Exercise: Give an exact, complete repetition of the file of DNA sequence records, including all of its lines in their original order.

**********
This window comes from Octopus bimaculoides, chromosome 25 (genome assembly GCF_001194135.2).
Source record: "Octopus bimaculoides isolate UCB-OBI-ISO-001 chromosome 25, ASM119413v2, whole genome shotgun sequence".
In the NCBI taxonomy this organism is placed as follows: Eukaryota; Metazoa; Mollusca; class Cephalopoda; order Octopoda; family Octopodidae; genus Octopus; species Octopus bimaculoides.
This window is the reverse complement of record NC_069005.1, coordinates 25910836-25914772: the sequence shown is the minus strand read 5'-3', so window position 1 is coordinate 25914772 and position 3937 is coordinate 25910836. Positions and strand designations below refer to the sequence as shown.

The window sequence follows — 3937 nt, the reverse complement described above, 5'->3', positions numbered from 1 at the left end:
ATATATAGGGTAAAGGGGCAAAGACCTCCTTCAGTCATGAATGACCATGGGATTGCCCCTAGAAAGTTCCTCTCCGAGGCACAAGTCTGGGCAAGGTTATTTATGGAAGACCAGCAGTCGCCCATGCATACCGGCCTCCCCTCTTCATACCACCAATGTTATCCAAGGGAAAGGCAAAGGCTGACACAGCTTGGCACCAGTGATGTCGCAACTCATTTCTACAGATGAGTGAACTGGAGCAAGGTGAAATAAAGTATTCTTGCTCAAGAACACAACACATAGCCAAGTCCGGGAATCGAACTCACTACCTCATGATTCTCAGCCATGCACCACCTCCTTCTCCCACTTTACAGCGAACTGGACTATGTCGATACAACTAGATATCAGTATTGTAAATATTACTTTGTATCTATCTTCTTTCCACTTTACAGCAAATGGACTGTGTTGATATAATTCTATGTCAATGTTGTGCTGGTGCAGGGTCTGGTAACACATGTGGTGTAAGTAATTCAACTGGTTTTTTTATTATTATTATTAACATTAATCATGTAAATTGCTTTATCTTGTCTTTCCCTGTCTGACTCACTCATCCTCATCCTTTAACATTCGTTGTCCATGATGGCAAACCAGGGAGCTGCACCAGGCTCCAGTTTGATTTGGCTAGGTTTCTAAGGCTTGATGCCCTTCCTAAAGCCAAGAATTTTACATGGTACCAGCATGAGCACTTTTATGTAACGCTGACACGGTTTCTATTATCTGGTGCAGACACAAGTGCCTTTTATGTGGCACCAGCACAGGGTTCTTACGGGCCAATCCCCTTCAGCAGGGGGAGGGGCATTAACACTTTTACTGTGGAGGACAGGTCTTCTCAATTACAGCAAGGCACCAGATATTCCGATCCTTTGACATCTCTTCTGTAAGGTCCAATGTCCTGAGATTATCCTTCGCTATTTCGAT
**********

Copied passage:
This window comes from Octopus bimaculoides, chromosome 25 (genome assembly GCF_001194135.2).
Source record: "Octopus bimaculoides isolate UCB-OBI-ISO-001 chromosome 25, ASM119413v2, whole genome shotgun sequence".
In the NCBI taxonomy this organism is placed as follows: Eukaryota; Metazoa; Mollusca; class Cephalopoda; order Octopoda; family Octopodidae; genus Octopus; species Octopus bimaculoides.
This window is the reverse complement of record NC_069005.1, coordinates 25910836-25914772: the sequence shown is the minus strand read 5'-3', so window position 1 is coordinate 25914772 and position 3937 is coordinate 25910836. Positions and strand designations below refer to the sequence as shown.

The window sequence follows — 3937 nt, the reverse complement described above, 5'->3', positions numbered from 1 at the left end:
ATATATAGGGTAAAGGGGCAAAGACCTCCTTCAGTCATGAATGACCATGGGATTGCCCCTAGAAAGTTCCTCTCCGAGGCACAAGTCTGGGCAAGGTTATTTATGGAAGACCAGCAGTCGCCCATGCATACCGGCCTCCCCTCTTCATACCACCAATGTTATCCAAGGGAAAGGCAAAGGCTGACACAGCTTGGCACCAGTGATGTCGCAACTCATTTCTACAGATGAGTGAACTGGAGCAAGGTGAAATAAAGTATTCTTGCTCAAGAACACAACACATAGCCAAGTCCGGGAATCGAACTCACTACCTCATGATTCTCAGCCATGCACCACCTCCTTCTCCCACTTTACAGCGAACTGGACTATGTCGATACAACTAGATATCAGTATTGTAAATATTACTTTGTATCTATCTTCTTTCCACTTTACAGCAAATGGACTGTGTTGATATAATTCTATGTCAATGTTGTGCTGGTGCAGGGTCTGGTAACACATGTGGTGTAAGTAATTCAACTGGTTTTTTTATTATTATTATTAACATTAATCATGTAAATTGCTTTATCTTGTCTTTCCCTGTCTGACTCACTCATCCTCATCCTTTAACATTCGTTGTCCATGATGGCAAACCAGGGAGCTGCACCAGGCTCCAGTTTGATTTGGCTAGGTTTCTAAGGCTTGATGCCCTTCCTAAAGCCAAGAATTTTACATGGTACCAGCATGAGCACTTTTATGTAACGCTGACACGGTTTCTATTATCTGGTGCAGACACAAGTGCCTTTTATGTGGCACCAGCACAGGGTTCTTACGGGCCAATCCCCTTCAGCAGGGGGAGGGGCATTAACACTTTTACTGTGGAGGACAGGTCTTCTCAATTACAGCAAGGCACCAGATATTCCGATCCTTTGACATCTCTTCTGTAAGGTCCAATGTCCTGAGATTATCCTTCGCTATTTCGAT